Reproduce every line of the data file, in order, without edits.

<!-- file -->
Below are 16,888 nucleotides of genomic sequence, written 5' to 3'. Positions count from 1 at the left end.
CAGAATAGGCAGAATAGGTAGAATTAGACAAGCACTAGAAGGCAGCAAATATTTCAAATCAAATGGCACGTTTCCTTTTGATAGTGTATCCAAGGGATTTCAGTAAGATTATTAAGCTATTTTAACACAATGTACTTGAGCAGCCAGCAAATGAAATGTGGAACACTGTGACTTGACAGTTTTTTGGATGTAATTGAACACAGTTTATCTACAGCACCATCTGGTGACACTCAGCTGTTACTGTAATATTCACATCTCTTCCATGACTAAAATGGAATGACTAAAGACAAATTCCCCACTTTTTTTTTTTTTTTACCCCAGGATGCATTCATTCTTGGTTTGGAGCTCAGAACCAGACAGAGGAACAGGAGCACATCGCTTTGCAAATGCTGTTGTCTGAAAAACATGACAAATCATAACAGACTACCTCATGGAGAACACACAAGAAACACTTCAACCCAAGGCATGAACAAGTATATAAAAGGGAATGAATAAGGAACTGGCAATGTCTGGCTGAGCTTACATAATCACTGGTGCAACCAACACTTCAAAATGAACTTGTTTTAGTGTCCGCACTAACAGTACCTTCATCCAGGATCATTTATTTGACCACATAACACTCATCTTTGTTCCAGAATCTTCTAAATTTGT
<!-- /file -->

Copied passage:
Below are 16,888 nucleotides of genomic sequence, written 5' to 3'. Positions count from 1 at the left end.
CAGAATAGGCAGAATAGGTAGAATTAGACAAGCACTAGAAGGCAGCAAATATTTCAAATCAAATGGCACGTTTCCTTTTGATAGTGTATCCAAGGGATTTCAGTAAGATTATTAAGCTATTTTAACACAATGTACTTGAGCAGCCAGCAAATGAAATGTGGAACACTGTGACTTGACAGTTTTTTGGATGTAATTGAACACAGTTTATCTACAGCACCATCTGGTGACACTCAGCTGTTACTGTAATATTCACATCTCTTCCATGACTAAAATGGAATGACTAAAGACAAATTCCCCACTTTTTTTTTTTTTTTACCCCAGGATGCATTCATTCTTGGTTTGGAGCTCAGAACCAGACAGAGGAACAGGAGCACATCGCTTTGCAAATGCTGTTGTCTGAAAAACATGACAAATCATAACAGACTACCTCATGGAGAACACACAAGAAACACTTCAACCCAAGGCATGAACAAGTATATAAAAGGGAATGAATAAGGAACTGGCAATGTCTGGCTGAGCTTACATAATCACTGGTGCAACCAACACTTCAAAATGAACTTGTTTTAGTGTCCGCACTAACAGTACCTTCATCCAGGATCATTTATTTGACCACATAACACTCATCTTTGTTCCAGAATCTTCTAAATTTGT